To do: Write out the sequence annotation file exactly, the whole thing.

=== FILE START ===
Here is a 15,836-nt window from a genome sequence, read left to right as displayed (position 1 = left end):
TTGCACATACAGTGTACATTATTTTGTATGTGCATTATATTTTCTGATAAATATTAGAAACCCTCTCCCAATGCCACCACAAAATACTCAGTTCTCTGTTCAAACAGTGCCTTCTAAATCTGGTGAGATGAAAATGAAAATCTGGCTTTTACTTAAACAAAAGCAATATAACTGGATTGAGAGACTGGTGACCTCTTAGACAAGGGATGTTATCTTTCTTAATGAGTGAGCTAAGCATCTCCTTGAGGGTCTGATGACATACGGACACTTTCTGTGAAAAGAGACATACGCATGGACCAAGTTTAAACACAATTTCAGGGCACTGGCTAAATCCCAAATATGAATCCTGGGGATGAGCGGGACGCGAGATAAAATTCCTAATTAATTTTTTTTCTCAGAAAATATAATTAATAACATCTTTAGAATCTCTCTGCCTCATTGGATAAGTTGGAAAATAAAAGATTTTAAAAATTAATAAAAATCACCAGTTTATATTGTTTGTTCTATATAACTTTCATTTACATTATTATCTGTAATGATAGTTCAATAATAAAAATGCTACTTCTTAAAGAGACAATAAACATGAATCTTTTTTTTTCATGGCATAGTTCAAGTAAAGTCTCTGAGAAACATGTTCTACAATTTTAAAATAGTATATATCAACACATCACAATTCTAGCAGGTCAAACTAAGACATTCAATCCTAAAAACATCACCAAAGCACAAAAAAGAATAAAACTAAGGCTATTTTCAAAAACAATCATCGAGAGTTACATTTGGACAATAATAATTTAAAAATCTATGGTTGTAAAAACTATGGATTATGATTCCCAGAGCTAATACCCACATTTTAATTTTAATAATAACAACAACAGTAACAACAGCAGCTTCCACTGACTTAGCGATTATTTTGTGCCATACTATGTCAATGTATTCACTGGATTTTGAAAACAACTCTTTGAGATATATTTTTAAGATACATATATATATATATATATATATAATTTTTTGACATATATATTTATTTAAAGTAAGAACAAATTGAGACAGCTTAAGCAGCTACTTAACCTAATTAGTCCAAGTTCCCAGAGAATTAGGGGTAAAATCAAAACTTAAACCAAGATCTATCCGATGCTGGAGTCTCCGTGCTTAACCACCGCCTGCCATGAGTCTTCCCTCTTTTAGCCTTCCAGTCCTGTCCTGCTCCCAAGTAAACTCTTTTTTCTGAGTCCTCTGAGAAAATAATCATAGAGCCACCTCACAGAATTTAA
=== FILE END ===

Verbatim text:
Here is a 15,836-nt window from a genome sequence, read left to right as displayed (position 1 = left end):
TTGCACATACAGTGTACATTATTTTGTATGTGCATTATATTTTCTGATAAATATTAGAAACCCTCTCCCAATGCCACCACAAAATACTCAGTTCTCTGTTCAAACAGTGCCTTCTAAATCTGGTGAGATGAAAATGAAAATCTGGCTTTTACTTAAACAAAAGCAATATAACTGGATTGAGAGACTGGTGACCTCTTAGACAAGGGATGTTATCTTTCTTAATGAGTGAGCTAAGCATCTCCTTGAGGGTCTGATGACATACGGACACTTTCTGTGAAAAGAGACATACGCATGGACCAAGTTTAAACACAATTTCAGGGCACTGGCTAAATCCCAAATATGAATCCTGGGGATGAGCGGGACGCGAGATAAAATTCCTAATTAATTTTTTTTCTCAGAAAATATAATTAATAACATCTTTAGAATCTCTCTGCCTCATTGGATAAGTTGGAAAATAAAAGATTTTAAAAATTAATAAAAATCACCAGTTTATATTGTTTGTTCTATATAACTTTCATTTACATTATTATCTGTAATGATAGTTCAATAATAAAAATGCTACTTCTTAAAGAGACAATAAACATGAATCTTTTTTTTTCATGGCATAGTTCAAGTAAAGTCTCTGAGAAACATGTTCTACAATTTTAAAATAGTATATATCAACACATCACAATTCTAGCAGGTCAAACTAAGACATTCAATCCTAAAAACATCACCAAAGCACAAAAAAGAATAAAACTAAGGCTATTTTCAAAAACAATCATCGAGAGTTACATTTGGACAATAATAATTTAAAAATCTATGGTTGTAAAAACTATGGATTATGATTCCCAGAGCTAATACCCACATTTTAATTTTAATAATAACAACAACAGTAACAACAGCAGCTTCCACTGACTTAGCGATTATTTTGTGCCATACTATGTCAATGTATTCACTGGATTTTGAAAACAACTCTTTGAGATATATTTTTAAGATACATATATATATATATATATATATAATTTTTTGACATATATATTTATTTAAAGTAAGAACAAATTGAGACAGCTTAAGCAGCTACTTAACCTAATTAGTCCAAGTTCCCAGAGAATTAGGGGTAAAATCAAAACTTAAACCAAGATCTATCCGATGCTGGAGTCTCCGTGCTTAACCACCGCCTGCCATGAGTCTTCCCTCTTTTAGCCTTCCAGTCCTGTCCTGCTCCCAAGTAAACTCTTTTTTCTGAGTCCTCTGAGAAAATAATCATAGAGCCACCTCACAGAATTTAA